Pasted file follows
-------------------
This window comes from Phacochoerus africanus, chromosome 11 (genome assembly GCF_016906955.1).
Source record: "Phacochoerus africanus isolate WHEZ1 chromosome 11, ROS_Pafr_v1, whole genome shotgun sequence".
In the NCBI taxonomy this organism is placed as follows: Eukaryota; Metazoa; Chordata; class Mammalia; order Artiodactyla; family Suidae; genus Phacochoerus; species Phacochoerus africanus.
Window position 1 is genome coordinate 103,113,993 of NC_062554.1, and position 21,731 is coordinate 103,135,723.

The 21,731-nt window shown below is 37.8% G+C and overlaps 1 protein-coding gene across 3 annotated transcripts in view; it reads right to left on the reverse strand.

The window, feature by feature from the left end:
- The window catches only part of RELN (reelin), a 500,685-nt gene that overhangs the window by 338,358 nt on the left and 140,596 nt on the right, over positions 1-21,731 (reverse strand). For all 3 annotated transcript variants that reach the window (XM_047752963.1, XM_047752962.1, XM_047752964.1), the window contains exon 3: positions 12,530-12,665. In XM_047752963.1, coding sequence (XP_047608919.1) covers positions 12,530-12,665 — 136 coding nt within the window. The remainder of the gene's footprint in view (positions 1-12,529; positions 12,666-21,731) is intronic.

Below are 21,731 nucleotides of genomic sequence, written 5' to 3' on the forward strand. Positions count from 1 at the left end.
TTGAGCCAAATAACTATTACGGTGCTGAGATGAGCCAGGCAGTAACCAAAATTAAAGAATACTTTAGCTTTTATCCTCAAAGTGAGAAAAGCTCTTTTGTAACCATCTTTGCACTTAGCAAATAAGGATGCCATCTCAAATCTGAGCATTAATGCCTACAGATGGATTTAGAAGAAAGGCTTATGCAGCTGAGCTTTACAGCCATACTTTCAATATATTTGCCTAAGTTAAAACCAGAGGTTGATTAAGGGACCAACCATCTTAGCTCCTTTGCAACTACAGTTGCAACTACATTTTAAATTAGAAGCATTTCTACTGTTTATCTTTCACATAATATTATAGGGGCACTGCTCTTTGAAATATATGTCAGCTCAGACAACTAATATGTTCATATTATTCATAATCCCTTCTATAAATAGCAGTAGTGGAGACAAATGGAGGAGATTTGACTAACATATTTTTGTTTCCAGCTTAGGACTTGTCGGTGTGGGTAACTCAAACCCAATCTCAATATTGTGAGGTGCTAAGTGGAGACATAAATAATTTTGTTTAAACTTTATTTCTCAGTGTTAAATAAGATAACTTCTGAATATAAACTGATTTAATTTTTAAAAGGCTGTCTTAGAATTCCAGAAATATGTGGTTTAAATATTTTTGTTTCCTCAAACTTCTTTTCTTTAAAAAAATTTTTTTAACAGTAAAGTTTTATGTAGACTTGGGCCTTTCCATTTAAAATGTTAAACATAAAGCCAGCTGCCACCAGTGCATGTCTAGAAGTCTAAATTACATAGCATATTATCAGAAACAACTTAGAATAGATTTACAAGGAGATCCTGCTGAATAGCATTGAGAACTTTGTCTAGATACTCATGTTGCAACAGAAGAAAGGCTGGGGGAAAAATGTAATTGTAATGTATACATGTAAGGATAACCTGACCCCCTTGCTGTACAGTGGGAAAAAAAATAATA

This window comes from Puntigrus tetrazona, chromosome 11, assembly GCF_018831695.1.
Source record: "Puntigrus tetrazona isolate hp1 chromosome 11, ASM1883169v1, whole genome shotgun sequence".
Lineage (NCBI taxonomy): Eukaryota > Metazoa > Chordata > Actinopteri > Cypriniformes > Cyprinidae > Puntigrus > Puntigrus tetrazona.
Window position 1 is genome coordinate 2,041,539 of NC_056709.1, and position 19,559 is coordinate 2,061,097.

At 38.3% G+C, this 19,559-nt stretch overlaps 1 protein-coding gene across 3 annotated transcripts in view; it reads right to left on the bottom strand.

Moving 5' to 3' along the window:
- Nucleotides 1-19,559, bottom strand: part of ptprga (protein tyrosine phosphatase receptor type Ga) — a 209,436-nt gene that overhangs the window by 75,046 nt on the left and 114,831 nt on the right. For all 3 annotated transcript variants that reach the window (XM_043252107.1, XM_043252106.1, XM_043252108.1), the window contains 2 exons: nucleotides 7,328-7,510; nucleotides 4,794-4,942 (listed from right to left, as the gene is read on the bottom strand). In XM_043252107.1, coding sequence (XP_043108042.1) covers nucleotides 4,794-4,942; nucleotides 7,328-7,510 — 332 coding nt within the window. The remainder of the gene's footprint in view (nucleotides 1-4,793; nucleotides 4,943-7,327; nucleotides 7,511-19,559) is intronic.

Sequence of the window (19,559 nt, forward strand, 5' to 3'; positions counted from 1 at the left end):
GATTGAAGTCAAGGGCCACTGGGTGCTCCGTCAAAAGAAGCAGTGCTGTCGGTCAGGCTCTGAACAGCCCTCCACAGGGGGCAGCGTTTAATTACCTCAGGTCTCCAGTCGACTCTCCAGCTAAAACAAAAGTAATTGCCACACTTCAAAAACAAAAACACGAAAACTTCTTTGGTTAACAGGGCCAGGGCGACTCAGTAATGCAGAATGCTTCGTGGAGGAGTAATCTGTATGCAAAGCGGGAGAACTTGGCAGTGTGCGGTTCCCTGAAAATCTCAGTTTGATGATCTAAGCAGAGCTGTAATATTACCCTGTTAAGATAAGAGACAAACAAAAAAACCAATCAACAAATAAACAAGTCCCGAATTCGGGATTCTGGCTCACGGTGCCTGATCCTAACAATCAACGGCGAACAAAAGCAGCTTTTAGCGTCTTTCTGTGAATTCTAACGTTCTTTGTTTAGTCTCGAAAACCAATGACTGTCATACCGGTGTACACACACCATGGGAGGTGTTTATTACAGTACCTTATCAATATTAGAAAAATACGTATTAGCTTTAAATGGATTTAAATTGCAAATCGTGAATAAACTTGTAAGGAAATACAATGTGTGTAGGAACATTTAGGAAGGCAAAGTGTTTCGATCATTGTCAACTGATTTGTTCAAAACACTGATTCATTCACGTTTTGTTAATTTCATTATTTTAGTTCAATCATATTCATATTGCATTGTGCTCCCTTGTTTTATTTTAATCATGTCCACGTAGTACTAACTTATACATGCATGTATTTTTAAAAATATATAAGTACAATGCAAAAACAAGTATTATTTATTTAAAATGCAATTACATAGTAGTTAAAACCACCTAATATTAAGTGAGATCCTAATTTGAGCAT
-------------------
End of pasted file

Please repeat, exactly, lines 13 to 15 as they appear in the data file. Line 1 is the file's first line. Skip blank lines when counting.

Window position 1 is genome coordinate 2,041,539 of NC_056709.1, and position 19,559 is coordinate 2,061,097.

At 38.3% G+C, this 19,559-nt stretch overlaps 1 protein-coding gene across 3 annotated transcripts in view; it reads right to left on the bottom strand.

Moving 5' to 3' along the window: